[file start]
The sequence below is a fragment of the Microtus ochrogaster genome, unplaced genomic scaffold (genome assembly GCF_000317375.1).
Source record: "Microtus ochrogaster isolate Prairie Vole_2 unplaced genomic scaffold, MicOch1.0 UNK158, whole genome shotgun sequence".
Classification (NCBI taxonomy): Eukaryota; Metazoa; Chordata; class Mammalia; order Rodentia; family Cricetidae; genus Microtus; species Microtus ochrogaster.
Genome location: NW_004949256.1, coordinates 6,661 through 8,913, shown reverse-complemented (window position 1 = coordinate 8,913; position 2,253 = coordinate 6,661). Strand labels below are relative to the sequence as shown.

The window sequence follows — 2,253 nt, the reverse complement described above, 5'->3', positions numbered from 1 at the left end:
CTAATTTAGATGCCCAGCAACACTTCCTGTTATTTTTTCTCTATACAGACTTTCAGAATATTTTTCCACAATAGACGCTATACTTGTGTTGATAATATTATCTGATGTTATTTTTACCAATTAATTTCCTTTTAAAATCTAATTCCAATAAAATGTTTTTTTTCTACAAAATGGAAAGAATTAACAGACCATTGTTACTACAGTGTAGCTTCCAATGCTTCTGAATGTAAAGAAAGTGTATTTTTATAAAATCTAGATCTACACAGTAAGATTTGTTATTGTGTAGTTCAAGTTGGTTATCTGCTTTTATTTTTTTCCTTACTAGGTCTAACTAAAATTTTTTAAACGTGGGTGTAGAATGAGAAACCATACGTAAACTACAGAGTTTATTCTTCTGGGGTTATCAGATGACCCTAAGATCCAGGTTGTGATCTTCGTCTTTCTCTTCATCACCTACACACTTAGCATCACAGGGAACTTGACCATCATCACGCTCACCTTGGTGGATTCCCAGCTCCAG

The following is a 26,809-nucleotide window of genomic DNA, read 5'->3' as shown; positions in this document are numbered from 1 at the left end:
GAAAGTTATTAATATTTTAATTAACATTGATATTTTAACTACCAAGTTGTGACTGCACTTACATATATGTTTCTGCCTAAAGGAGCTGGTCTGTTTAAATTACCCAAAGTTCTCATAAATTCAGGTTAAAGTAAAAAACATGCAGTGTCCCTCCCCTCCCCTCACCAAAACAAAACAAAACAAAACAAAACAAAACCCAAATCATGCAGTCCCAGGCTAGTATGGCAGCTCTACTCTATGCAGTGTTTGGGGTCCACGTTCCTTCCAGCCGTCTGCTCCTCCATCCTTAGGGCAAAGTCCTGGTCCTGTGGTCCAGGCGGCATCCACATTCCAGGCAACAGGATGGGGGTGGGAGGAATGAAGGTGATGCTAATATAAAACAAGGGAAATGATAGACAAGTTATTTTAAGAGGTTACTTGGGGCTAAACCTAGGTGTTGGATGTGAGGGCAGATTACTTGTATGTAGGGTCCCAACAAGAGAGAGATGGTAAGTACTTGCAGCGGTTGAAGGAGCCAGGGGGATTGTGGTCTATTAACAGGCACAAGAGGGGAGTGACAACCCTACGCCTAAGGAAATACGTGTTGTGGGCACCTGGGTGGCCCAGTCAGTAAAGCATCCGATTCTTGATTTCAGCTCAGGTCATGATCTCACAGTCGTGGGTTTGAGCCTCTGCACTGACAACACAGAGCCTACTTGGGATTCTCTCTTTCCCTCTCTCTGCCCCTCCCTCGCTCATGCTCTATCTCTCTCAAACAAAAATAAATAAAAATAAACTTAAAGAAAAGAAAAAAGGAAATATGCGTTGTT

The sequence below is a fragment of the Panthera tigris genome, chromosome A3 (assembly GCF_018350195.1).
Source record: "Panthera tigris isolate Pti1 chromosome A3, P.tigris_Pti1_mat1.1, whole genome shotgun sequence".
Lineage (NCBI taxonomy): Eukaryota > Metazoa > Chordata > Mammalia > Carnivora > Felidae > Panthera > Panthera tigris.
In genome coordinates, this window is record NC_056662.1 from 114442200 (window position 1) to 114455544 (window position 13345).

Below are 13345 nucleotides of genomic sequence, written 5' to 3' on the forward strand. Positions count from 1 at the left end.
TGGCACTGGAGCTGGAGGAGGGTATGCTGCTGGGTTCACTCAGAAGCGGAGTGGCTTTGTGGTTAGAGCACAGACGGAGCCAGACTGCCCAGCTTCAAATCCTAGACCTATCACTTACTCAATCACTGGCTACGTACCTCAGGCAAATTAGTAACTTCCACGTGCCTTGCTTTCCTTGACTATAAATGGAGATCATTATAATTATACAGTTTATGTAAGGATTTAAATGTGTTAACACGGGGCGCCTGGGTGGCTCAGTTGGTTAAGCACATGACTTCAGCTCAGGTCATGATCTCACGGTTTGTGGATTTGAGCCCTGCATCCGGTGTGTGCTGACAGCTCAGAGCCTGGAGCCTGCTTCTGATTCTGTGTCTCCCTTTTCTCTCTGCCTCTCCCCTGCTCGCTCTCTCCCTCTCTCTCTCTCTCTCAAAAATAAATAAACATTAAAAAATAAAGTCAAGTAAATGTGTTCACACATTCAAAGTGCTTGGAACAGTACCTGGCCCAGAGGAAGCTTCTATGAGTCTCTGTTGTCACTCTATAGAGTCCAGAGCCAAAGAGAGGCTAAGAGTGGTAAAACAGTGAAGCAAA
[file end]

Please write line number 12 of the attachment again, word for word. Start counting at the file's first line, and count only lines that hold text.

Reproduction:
In genome coordinates, this window is record NC_056662.1 from 114442200 (window position 1) to 114455544 (window position 13345).